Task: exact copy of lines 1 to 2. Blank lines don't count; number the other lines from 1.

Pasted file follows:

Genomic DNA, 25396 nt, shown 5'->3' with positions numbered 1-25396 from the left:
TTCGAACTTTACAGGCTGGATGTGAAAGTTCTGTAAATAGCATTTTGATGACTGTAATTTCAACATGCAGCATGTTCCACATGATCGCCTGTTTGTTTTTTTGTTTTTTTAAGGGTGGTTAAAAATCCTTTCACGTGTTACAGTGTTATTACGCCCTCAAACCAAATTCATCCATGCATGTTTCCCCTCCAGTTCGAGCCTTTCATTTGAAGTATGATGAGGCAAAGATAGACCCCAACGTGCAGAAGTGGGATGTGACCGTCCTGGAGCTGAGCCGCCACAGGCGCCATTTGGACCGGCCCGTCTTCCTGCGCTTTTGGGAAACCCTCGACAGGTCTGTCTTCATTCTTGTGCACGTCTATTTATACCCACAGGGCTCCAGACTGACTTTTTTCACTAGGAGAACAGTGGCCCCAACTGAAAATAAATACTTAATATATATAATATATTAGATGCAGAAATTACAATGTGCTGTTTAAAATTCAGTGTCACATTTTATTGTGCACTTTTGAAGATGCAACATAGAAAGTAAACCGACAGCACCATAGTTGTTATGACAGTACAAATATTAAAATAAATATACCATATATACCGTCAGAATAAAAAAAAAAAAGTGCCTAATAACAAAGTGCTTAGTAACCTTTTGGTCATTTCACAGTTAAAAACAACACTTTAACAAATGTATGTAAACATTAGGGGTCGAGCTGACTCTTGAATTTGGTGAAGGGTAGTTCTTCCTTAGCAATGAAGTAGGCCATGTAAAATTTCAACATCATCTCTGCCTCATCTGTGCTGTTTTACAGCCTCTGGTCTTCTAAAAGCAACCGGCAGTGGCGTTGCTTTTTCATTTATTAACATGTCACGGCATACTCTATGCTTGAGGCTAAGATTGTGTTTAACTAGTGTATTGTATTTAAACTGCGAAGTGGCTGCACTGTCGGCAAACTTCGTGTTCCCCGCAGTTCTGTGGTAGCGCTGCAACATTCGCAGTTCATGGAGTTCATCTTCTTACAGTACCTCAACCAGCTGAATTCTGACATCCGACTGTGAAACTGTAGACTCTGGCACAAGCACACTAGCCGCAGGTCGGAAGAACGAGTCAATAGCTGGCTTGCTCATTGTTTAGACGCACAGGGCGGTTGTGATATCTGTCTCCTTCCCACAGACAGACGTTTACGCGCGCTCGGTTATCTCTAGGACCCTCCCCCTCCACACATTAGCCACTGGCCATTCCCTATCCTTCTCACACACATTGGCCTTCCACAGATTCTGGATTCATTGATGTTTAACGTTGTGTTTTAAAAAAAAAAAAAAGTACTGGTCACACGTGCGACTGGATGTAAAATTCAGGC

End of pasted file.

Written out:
Genomic DNA, 25396 nt, shown 5'->3' with positions numbered 1-25396 from the left:
TTCGAACTTTACAGGCTGGATGTGAAAGTTCTGTAAATAGCATTTTGATGACTGTAATTTCAACATGCAGCATGTTCCACATGATCGCCTGTTTGTTTTTTTGTTTTTTTAAGGGTGGTTAAAAATCCTTTCACGTGTTACAGTGTTATTACGCCCTCAAACCAAATTCATCCATGCATGTTTCCCCTCCAGTTCGAGCCTTTCATTTGAAGTATGATGAGGCAAAGATAGACCCCAACGTGCAGAAGTGGGATGTGACCGTCCTGGAGCTGAGCCGCCACAGGCGCCATTTGGACCGGCCCGTCTTCCTGCGCTTTTGGGAAACCCTCGACAGGTCTGTCTTCATTCTTGTGCACGTCTATTTATACCCACAGGGCTCCAGACTGACTTTTTTCACTAGGAGAACAGTGGCCCCAACTGAAAATAAATACTTAATATATATAATATATTAGATGCAGAAATTACAATGTGCTGTTTAAAATTCAGTGTCACATTTTATTGTGCACTTTTGAAGATGCAACATAGAAAGTAAACCGACAGCACCATAGTTGTTATGACAGTACAAATATTAAAATAAATATACCATATATACCGTCAGAATAAAAAAAAAAAAGTGCCTAATAACAAAGTGCTTAGTAACCTTTTGGTCATTTCACAGTTAAAAACAACACTTTAACAAATGTATGTAAACATTAGGGGTCGAGCTGACTCTTGAATTTGGTGAAGGGTAGTTCTTCCTTAGCAATGAAGTAGGCCATGTAAAATTTCAACATCATCTCTGCCTCATCTGTGCTGTTTTACAGCCTCTGGTCTTCTAAAAGCAACCGGCAGTGGCGTTGCTTTTTCATTTATTAACATGTCACGGCATACTCTATGCTTGAGGCTAAGATTGTGTTTAACTAGTGTATTGTATTTAAACTGCGAAGTGGCTGCACTGTCGGCAAACTTCGTGTTCCCCGCAGTTCTGTGGTAGCGCTGCAACATTCGCAGTTCATGGAGTTCATCTTCTTACAGTACCTCAACCAGCTGAATTCTGACATCCGACTGTGAAACTGTAGACTCTGGCACAAGCACACTAGCCGCAGGTCGGAAGAACGAGTCAATAGCTGGCTTGCTCATTGTTTAGACGCACAGGGCGGTTGTGATATCTGTCTCCTTCCCACAGACAGACGTTTACGCGCGCTCGGTTATCTCTAGGACCCTCCCCCTCCACACATTAGCCACTGGCCATTCCCTATCCTTCTCACACACATTGGCCTTCCACAGATTCTGGATTCATTGATGTTTAACGTTGTGTTTTAAAAAAAAAAAAAAGTACTGGTCACACGTGCGACTGGATGTAAAATTCAGGC